The Commander 21 Brigade then asked me my plan and I told him I was headed to Gamboru-Ngala to take over the escort of Charles Taylor to Headquarters 21 Brigade. Immediately, I informed my patrol team to start coming to Maiduguri with the apprehended former president of Liberia.
Unfortunately, the soldiers’ patrol vehicle was not in good working condition that could carry someone of Charles Taylor’s importance fast and swiftly on the rugged road to Maiduguri. So I directed that the patrol leader should ask the Custom for assistance with their vehicle. The Custom agreed. When I took over the convoy I directed the fugitive to remain in the Custom vehicle with my soldiers as guards.
I left went with two Hilux Toyota vehicles with eight soldiers escorts, fully armed. The distance between Bama and Maiduguri was about 70km and from Maiduguri to Gamboru-Ngala was about 145km. I met the oncoming convoy carrying Charles Taylor between Mafa and Dikwa towns. Instantly, I took over the convoy and directed it to Maiduguri, Headquarters 21 Brigade.
The convoy to Headquarters 21 Brigade reached its destination around 10.15a.m.
I handed over Charles Taylor to the Commander 21 Brigade who directed that I should be in charge of Charles Taylor’s physical security. I organised and deployed soldiers for physical security around Headquarters 21 Brigade. All unauthourised persons and media personnel were not allowed access to Charles Taylor or the building he was placed in. The only outsider allowed to see Charles Taylor was the Borno State Governor, Ali Modu Sheriff.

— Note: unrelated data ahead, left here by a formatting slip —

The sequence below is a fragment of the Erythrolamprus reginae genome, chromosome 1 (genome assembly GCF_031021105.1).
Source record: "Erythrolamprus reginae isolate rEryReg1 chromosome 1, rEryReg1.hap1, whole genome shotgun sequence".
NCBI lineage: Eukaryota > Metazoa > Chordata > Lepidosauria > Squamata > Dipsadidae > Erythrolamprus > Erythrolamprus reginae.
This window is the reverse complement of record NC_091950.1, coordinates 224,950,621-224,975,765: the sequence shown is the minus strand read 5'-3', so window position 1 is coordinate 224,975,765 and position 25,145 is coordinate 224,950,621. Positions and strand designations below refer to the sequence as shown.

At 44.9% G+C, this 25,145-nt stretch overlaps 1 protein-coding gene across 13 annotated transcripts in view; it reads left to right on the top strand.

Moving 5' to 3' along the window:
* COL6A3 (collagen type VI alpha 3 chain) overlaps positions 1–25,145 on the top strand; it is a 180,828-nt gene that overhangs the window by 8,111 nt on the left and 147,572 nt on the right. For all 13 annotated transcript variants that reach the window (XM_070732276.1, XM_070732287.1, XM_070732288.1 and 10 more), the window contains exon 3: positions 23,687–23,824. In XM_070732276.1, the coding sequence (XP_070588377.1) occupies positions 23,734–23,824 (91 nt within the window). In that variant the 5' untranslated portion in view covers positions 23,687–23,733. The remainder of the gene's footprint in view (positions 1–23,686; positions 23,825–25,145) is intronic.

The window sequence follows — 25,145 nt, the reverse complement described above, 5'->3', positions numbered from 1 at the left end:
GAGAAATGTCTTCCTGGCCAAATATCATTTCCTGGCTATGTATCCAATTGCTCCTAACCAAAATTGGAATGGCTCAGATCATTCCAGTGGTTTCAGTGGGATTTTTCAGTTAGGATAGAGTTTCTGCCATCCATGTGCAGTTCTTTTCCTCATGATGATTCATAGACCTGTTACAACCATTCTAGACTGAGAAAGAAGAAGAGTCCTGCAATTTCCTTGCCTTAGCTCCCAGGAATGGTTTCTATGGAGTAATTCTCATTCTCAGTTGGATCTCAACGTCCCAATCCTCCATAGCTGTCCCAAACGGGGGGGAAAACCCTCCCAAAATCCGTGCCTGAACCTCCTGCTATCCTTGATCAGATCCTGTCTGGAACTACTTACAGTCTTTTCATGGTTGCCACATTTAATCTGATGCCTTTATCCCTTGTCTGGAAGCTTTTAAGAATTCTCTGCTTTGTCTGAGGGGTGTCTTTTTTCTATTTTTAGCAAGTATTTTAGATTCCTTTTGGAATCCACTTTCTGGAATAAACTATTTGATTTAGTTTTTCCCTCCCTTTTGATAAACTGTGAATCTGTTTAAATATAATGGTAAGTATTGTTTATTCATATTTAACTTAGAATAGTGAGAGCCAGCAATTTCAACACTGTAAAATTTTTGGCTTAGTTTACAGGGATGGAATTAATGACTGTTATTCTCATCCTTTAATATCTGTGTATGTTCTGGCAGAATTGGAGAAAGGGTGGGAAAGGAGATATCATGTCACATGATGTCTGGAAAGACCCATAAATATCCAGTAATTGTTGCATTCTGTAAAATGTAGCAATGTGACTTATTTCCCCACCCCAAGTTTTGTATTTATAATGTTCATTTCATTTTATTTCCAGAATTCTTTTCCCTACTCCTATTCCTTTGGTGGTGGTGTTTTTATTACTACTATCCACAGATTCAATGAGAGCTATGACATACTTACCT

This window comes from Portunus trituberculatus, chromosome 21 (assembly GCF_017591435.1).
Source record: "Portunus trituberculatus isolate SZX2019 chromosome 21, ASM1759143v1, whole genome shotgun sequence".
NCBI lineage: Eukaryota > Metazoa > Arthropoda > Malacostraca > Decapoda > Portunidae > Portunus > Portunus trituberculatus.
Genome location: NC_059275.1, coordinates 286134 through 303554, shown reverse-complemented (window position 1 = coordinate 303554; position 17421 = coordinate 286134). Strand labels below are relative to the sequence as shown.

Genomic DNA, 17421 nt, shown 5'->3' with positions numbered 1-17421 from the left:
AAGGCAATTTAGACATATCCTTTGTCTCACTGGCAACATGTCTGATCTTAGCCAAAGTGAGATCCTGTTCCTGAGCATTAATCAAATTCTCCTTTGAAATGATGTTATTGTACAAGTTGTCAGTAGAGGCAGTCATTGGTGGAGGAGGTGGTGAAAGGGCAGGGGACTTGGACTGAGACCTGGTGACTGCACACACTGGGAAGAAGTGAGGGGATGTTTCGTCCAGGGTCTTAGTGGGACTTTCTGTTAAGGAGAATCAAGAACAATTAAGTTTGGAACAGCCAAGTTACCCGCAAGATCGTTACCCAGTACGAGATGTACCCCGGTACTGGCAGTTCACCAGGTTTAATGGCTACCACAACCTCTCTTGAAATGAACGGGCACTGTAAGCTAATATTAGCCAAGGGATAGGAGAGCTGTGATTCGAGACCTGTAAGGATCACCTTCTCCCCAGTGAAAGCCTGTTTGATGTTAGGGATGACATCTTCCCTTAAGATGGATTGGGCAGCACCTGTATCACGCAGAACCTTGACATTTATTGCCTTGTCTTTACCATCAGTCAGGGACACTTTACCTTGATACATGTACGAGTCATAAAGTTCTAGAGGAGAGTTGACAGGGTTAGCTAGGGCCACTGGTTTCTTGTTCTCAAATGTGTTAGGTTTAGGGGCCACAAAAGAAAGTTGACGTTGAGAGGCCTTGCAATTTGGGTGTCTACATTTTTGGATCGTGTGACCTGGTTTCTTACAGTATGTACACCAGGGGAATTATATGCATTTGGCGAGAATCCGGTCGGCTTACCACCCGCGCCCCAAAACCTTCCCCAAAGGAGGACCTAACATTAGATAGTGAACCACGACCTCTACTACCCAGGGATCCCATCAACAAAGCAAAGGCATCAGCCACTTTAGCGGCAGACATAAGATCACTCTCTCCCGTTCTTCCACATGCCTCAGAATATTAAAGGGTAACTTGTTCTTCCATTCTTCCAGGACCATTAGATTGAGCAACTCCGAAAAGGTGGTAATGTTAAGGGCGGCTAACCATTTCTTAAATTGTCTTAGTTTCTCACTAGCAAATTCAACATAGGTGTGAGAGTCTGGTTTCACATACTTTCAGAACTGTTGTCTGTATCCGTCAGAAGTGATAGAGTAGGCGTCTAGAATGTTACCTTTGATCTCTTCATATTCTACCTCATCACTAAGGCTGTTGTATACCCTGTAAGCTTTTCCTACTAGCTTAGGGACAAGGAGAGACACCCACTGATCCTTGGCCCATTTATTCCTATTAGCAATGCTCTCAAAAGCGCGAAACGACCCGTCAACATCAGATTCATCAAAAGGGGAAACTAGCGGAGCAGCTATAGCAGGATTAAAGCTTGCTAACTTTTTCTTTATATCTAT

Taylor was armed and carried a briefcase of dollars
Inside the Range Rover vehicle, Charles Taylor was accompanied by a driver, a bodyguard and a young woman whom Charles Taylor said was his niece. The bodyguard slipped away in the commotion of his master’s arrest. He threw away a loaded 9mm Browning Pistol. The pistol was recovered. A briefcase with money was seized and handed over to the Nigerian government. In addition to the gun were two Nokia cellphones, a wrist-watch, a neck chain with crucifix, two voodoo talisman/amulets and a small amount of cash in US dollars.
Charles Taylor offered us money but we refused to accept feeling our service was to our country first and foremost. Given that he had journeyed all the way from Calabar by road, it was not impossible that he paid money to cross the dozens of police checkpoints on his way to Gamboru-Ngala border post. Had my team accepted the dollars offered to us and allowed Charles Taylor to cross into Cameroon, I don’t know how Nigeria would have washed itself clean before the international community.
Upon receiving the news of Taylor’s arrest, an elated President Obasanjo was quick to speak to CNN about it. About 1 o’clock in the afternoon, a presidential aircraft was dispatched from Abuja to Maiduguri. I was directed by the 21 Brigade Commander to lead the escort of Charles Taylor to Liberia and hand him over to the International Court of Justice (ICJ) representative and the Special Representative of the United Nations Secretary-General for Liberia and Sierra Leone. The presidential aircraft departed from the Nigerian Airforce Wing Maiduguri Airport and the team left for Liberia. We landed about three hours later at Roberts International Airport, Liberia. But before we did, Taylor tried to pull one last stunt.